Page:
Just as good government never depends on laws, but upon the moral character of those who govern, so too an army depends not upon specific orders, but upon the personal qualities (midot) of its leaders. The functioning of the army is always subordinate to the will of those who administer it. The most important element of an army is who its leaders are. And Torah is the software that transforms it into a Jewish army. Without our divine software, we are nothing but machines and uniforms.
Rabbi Weiss, it appears that you are now being tested as both soldier and rabbi. You must now choose between your officer's commission and the yoke of Torah; between serving G-d or serving man.
Your choice will set the model for all G-d -fearing soldiers. It will also determine whether your name is revered for all generations as the rabbi who stood up to secular power in defense of the Land; or, G-d forbid, remembered as the rabbi who betrayed Jewish soldiers into defaming Torah and desecrating the Land.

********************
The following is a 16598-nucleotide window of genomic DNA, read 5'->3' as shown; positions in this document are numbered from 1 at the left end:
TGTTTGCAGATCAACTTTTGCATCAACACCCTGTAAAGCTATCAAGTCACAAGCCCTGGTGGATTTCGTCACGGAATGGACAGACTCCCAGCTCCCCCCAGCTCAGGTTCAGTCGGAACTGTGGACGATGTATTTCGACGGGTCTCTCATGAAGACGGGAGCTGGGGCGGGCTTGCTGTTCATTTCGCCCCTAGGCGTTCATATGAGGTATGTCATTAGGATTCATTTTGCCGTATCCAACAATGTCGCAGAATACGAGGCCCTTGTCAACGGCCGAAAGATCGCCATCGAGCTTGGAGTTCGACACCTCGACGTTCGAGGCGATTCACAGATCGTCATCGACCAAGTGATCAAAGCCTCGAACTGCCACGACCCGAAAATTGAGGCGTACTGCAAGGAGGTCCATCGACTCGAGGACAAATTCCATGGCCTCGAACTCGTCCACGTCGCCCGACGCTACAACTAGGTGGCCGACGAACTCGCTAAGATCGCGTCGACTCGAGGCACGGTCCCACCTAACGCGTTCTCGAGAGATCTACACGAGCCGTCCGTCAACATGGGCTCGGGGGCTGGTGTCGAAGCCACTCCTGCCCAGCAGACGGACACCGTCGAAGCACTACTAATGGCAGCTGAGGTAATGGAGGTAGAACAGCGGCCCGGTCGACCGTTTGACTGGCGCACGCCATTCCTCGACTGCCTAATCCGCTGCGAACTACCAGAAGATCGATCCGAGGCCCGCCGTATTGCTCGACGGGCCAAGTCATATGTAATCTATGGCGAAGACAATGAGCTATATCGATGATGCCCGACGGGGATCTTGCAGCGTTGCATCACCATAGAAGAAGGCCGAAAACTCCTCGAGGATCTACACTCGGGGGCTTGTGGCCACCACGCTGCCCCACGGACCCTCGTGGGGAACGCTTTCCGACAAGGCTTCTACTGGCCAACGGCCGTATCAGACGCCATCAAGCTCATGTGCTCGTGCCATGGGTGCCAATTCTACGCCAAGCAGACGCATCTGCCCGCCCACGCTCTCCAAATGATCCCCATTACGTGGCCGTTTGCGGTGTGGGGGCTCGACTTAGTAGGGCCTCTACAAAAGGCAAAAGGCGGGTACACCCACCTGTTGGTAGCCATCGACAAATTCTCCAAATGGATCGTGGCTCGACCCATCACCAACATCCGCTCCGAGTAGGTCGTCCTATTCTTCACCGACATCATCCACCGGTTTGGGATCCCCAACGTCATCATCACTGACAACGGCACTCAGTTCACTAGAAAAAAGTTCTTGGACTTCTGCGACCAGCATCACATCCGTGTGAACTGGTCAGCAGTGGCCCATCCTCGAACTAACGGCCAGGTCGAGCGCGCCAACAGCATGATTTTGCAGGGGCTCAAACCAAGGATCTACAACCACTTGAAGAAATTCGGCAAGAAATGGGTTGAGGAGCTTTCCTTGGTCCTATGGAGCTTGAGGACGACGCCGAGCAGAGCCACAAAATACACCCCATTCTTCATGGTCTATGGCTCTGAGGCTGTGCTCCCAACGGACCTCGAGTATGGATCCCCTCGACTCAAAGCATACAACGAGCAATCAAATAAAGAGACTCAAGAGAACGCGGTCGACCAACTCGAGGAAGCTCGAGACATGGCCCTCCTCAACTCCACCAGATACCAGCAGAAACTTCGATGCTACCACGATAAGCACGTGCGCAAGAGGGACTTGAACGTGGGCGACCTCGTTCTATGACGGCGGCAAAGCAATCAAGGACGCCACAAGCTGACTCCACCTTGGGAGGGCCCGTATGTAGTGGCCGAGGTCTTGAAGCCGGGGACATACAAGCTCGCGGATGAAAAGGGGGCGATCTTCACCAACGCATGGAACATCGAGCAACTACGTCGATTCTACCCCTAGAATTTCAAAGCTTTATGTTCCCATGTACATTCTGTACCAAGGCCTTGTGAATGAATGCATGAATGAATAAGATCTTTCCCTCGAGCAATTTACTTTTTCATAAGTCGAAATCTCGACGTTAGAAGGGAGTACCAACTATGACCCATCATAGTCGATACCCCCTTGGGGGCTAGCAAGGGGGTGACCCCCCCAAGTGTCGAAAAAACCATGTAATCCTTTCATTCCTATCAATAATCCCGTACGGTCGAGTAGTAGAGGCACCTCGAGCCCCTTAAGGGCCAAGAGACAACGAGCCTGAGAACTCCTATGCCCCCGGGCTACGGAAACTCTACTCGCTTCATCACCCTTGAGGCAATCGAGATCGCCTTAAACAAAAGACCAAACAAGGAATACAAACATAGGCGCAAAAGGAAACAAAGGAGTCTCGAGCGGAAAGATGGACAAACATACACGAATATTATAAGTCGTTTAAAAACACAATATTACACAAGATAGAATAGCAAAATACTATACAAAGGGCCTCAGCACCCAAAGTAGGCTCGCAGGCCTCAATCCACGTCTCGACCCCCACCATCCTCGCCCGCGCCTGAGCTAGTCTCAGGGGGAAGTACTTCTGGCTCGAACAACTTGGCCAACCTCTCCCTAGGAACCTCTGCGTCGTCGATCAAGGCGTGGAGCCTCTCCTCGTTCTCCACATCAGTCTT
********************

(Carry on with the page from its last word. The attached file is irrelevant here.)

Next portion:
Therefore, I plead with you to retract your statements regarding the disengagement plan! It is imperative that you issue a new ruling in harmony with the psak Halacha of HaRav Mordecai Eliyahu. Retracting now, especially since it is Chanukah, would be a great kiddush HaShem, in the best tradition of Mattityahu HaMaccabee himself.
I implore you to act now in the tradition of Gideon, of Yehoshua Bin Nun, and of Yehuda HaMaccabee! Be a Jewish warrior in defense of the Land! Say "No!" to disengagement! Kavod HaRav, by retracting your previous position and openly encouraging soldiers not to participate in uprooting Jews from the Land, you will create a powerful model of Tshuva not only for the soldiers but for all of Israel. You will bring relief to the Nation and honor to the Israel Defense Forces.
As it is written in Tehillim: "Some trust in chariots, some trust in horses; but we rely solely upon Hashem, our G-d!" As upholders of Torah we know that G-d and G-d alone is the ultimate authority for a Jew.